If you’re used to supermarket wine choices, Erin’s small-producer selections will be a delight. And if you’re environmentally conscious, you’ll appreciate her focus on organic and sustainable wineries.

But it’s the sleuthing of your tastes that Erin finds most rewarding.

“I call it decoding,” she says.

“I’ll usually ask them the last glass of red wine that they had that they really enjoyed, and if they can tell me what grape it was based on, or what restaurant they were at when they had it, or even a photo of the bottle, I can often find wines of a similar style or texture.”

Tasting is the key, she says, so she’ll send a new customer off with one bottle, then adjust her approach when they return. It’s the same for six-bottle packages. “I track what people order and when they come back I can change it up based on their preferences.”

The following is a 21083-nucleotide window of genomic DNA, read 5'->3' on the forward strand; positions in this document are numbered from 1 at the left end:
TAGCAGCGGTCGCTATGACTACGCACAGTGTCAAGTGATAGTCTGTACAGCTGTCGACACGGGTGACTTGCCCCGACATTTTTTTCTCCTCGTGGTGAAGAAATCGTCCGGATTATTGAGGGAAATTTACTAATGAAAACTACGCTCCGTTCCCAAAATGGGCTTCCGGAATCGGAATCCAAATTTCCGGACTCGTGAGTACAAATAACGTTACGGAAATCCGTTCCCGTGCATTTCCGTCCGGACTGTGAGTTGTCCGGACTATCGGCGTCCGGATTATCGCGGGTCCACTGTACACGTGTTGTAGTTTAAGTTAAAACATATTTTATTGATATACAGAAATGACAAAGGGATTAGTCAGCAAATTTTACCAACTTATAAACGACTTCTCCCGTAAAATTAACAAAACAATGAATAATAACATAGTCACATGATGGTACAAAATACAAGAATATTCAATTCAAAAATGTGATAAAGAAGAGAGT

She thinks mood has a big effect on a person’s tastes, and that is especially significant in these times. “If you’re feeling anxious, you want something that will make you feel good. And if you’re feeling happy, that’s when you want to celebrate or venture out into something totally unique. When you’re feeling tired or exhausted, that’s when you want a wine that will pick you up, give you a little more energy.”

Through wine, you can take the temperature of the town. Right now, she says “people need something bright and bubbly,” so sparkling wine is in.

Seeking comfort also dictates taste. “When people find a wine they like, they’ve really been stocking up on that wine, rather than being more experimental,” which resonates with her.